In contrast to imperialism, socialism, the system upheld and developed in People’s China, Democratic Korea, Vietnam, Laos and Cuba, continue to develop its economies despite the crisis in the capitalist economies. These socialist countries continue to advance along the revolutionary path charted by their communist parties in applying the principles of Marxism‑Leninism to the concrete conditions that exist in their own countries. All have developed closer economic ties and are seeing positive levels of growth.

The DPRK in particular has shown the possibility of building an advanced industrialised economy catering to the economic, social and cultural needs of its people on the basis of self‑reliance, with no concessions to the international capitalist institutions (the IMF, World Bank, WTO and so on).

China is implementing a 10 to 20‑year‑plan to make the Renminbi into a fully convertible international trading currency and establish a zone to balance the US dollar zone that has dominated the world’s financial system since the end of the Second World War. A growing number of countries including Japan, Malaysia, India and Brazil are conducting trade on the basis of Yuan Renminbi held by their respective central banks.

China is deepening its ties with the developing countries through equitable trade relationships by selling consumer goods and power‑generating equipment. China's banks provide loans to expand roads, rail and ports in a way that accelerates growth and boosts trade. China became the world’s biggest trader in goods during 2013. China's is expanding trade in a way to reduce its dependence on the crisis‑prone US and Europe. Chinese trade with the rest of Asia and increasing flows with the Middle East represent a shift in power away from the US. Chinese imports and exports now account for more than 10 per cent of global goods trade. In 2013 exports totalled $2.21 trillion and imports $1.95 trillion.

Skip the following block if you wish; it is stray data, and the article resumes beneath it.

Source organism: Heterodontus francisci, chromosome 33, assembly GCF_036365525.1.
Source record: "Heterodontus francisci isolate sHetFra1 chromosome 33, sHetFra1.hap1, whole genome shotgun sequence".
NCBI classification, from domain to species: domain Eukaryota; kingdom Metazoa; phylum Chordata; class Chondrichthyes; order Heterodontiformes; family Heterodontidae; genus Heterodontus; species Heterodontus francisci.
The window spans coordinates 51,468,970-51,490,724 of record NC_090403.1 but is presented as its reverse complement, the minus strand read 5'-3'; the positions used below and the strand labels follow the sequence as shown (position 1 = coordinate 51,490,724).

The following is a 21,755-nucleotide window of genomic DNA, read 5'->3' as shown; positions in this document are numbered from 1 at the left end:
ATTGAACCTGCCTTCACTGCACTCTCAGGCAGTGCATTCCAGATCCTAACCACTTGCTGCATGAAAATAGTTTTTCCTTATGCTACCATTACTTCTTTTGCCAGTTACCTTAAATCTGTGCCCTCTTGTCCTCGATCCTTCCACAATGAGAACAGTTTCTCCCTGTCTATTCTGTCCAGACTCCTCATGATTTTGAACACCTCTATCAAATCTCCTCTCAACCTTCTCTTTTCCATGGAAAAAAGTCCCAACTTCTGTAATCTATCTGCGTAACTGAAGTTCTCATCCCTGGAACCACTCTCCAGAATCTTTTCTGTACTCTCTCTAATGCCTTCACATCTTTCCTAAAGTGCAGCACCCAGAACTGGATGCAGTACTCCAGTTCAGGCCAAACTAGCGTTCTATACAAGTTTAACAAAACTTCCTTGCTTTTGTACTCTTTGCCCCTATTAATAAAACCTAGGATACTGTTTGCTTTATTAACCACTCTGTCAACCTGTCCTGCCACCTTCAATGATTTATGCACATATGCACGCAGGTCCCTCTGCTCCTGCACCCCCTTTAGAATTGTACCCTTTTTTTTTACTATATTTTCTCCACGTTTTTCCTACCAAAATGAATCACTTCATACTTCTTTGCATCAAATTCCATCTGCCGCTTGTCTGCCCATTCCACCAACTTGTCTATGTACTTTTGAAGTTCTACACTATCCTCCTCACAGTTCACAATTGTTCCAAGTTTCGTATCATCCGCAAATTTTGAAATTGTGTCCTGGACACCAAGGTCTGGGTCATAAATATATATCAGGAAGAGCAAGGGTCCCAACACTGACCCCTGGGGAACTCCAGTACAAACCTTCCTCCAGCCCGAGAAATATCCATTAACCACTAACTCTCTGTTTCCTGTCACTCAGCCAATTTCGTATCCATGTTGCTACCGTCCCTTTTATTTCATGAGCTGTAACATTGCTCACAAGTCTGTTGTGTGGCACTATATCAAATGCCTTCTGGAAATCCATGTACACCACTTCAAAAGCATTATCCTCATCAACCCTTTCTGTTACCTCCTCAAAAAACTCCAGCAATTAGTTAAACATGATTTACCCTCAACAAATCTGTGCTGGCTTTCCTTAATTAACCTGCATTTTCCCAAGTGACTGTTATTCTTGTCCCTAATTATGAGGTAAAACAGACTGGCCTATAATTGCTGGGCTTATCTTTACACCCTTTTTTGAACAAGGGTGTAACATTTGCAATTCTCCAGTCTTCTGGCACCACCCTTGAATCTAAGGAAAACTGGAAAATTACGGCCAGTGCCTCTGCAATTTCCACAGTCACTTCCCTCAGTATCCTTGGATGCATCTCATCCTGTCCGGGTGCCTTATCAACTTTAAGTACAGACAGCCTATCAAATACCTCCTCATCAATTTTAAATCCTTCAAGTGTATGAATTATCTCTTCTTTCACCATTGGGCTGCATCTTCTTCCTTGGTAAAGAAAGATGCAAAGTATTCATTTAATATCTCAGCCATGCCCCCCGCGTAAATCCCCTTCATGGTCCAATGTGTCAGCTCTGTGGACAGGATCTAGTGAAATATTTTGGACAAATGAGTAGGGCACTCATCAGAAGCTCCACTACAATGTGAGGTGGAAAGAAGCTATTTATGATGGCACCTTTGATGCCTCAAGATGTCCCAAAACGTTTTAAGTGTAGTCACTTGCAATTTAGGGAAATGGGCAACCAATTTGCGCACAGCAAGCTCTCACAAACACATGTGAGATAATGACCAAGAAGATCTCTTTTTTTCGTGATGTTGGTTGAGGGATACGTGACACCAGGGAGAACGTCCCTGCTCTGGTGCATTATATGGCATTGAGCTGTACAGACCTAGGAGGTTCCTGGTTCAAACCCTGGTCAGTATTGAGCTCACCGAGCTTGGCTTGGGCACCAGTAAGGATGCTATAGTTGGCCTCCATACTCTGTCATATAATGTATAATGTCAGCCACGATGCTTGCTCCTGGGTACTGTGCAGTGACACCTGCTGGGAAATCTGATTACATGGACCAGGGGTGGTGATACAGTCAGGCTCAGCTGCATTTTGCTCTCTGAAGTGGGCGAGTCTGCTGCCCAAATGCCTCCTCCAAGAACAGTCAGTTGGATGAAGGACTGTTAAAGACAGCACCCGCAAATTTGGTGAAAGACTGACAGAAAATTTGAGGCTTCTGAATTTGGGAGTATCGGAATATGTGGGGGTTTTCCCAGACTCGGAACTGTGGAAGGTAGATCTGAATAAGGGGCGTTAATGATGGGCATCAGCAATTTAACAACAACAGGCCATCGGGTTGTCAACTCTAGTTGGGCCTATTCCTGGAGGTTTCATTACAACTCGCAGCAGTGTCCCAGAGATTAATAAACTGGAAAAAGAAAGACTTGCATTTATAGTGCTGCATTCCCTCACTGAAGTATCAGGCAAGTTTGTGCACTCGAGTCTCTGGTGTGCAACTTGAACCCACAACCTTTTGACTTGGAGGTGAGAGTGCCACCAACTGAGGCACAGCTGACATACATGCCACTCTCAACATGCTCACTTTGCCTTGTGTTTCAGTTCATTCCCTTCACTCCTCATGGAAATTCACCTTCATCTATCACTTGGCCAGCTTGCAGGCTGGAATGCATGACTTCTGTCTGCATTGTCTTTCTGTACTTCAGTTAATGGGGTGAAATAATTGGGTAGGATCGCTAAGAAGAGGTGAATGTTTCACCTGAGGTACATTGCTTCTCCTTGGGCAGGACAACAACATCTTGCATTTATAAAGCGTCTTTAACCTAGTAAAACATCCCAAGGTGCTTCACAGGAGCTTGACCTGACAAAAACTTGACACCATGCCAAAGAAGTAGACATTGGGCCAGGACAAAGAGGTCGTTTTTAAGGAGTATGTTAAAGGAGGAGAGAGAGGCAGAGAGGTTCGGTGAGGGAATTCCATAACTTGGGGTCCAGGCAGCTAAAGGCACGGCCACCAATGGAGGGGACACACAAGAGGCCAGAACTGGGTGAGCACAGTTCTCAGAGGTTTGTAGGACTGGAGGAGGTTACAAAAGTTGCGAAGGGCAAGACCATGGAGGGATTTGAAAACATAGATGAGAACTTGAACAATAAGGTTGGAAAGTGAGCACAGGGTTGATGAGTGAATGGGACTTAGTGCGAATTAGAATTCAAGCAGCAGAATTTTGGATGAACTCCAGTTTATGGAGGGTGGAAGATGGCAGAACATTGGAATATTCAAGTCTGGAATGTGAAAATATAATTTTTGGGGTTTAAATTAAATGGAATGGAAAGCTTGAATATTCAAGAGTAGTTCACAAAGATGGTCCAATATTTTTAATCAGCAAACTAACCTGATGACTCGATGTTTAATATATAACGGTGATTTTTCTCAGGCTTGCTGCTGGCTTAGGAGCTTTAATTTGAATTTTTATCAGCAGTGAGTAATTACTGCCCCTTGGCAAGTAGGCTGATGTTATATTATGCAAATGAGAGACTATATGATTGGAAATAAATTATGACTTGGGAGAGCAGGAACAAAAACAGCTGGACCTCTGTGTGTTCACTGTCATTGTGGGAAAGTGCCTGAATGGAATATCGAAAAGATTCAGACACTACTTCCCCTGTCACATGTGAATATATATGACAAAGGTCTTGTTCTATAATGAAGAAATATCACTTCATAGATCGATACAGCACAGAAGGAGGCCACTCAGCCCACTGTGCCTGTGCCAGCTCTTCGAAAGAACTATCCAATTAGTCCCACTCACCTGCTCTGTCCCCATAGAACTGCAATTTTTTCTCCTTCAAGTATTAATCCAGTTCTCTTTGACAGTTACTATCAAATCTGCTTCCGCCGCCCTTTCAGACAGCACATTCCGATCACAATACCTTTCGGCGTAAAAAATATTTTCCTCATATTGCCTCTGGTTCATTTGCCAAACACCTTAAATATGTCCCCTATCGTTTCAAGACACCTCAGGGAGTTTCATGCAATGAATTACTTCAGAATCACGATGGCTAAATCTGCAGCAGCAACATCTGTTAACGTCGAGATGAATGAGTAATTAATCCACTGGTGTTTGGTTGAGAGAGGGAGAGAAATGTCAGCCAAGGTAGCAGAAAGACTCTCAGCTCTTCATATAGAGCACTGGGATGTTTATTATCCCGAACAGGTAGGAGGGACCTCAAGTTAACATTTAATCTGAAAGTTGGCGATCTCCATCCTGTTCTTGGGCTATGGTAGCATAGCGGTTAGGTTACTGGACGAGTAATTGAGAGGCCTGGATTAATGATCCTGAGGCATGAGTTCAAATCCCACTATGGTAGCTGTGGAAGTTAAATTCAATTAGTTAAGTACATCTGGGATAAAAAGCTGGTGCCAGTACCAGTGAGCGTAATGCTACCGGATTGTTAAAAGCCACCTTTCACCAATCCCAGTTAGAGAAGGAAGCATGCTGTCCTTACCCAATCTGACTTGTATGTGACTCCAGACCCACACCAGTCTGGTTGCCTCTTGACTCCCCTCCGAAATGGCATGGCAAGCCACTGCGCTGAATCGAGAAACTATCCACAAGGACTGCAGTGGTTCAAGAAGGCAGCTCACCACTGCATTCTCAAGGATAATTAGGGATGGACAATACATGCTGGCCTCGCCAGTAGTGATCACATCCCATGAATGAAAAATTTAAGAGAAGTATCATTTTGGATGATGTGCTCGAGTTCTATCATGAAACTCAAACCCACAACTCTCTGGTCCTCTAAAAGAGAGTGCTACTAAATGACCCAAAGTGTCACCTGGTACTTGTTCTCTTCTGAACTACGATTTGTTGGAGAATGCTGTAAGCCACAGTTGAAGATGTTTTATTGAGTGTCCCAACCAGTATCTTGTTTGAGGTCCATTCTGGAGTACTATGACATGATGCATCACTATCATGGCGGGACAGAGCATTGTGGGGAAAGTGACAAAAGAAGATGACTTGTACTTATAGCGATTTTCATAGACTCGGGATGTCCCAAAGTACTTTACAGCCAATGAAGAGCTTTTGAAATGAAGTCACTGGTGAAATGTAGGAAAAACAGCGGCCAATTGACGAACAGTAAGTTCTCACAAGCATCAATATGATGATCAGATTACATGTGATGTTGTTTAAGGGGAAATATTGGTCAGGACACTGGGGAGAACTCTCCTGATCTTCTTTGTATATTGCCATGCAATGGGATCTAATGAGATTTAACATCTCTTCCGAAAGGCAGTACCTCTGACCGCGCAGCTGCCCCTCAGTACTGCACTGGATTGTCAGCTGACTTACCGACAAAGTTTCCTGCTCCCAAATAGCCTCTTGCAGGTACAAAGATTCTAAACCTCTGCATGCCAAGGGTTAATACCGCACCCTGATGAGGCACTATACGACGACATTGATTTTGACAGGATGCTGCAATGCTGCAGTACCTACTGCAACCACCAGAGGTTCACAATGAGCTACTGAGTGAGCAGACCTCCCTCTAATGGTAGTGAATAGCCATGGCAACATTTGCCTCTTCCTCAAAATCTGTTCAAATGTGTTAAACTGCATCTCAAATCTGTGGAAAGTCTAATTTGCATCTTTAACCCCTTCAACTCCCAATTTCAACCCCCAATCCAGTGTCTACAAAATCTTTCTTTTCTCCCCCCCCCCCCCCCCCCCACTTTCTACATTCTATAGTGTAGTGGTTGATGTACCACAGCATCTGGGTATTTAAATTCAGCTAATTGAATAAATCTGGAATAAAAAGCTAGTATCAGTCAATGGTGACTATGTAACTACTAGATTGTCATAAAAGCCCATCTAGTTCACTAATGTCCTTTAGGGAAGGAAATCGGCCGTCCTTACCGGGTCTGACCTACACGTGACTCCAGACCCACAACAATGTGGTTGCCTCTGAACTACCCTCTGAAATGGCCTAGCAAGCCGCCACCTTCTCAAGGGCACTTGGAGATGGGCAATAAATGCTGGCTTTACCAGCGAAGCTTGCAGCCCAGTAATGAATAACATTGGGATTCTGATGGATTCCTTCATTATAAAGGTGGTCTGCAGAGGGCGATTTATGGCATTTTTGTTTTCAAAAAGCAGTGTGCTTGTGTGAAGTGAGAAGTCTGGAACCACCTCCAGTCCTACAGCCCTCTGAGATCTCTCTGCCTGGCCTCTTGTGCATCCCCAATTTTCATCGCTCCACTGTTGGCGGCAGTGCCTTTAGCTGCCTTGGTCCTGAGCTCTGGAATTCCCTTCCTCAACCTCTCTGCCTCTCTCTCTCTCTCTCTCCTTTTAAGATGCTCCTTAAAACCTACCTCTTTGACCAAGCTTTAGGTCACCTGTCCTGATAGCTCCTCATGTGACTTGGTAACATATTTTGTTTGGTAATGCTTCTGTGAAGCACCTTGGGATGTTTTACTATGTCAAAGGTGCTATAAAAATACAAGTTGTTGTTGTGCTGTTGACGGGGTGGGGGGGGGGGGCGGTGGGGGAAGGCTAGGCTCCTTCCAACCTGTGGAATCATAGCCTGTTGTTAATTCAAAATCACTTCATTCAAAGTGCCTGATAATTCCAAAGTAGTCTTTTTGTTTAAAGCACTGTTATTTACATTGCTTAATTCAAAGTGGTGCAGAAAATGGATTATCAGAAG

China's trade with Africa has increased more than tenfold since 2000 to about $210bn in 2013 and in the two years to 2014 China has given out about $670bn in credit — eclipsing all of the loans, guarantees and insurance extended by the US in the previous eight decades. This investment is primarily being channelled into manufacturing, transport and construction.

China is backing railroad projects in Kenya and have started to participate in key sectors such as telecommunications, transport construction, power plants, waste disposal and ports. There has been a $2 billion investment in a shoe manufacturing project in Ethiopia that should employ more than 100,000 local workers. The sub‑Saharan African is growing at about 5 per cent per year and with a growing educated working class it is anticipated that trade relations between China and Africa will grow significantly.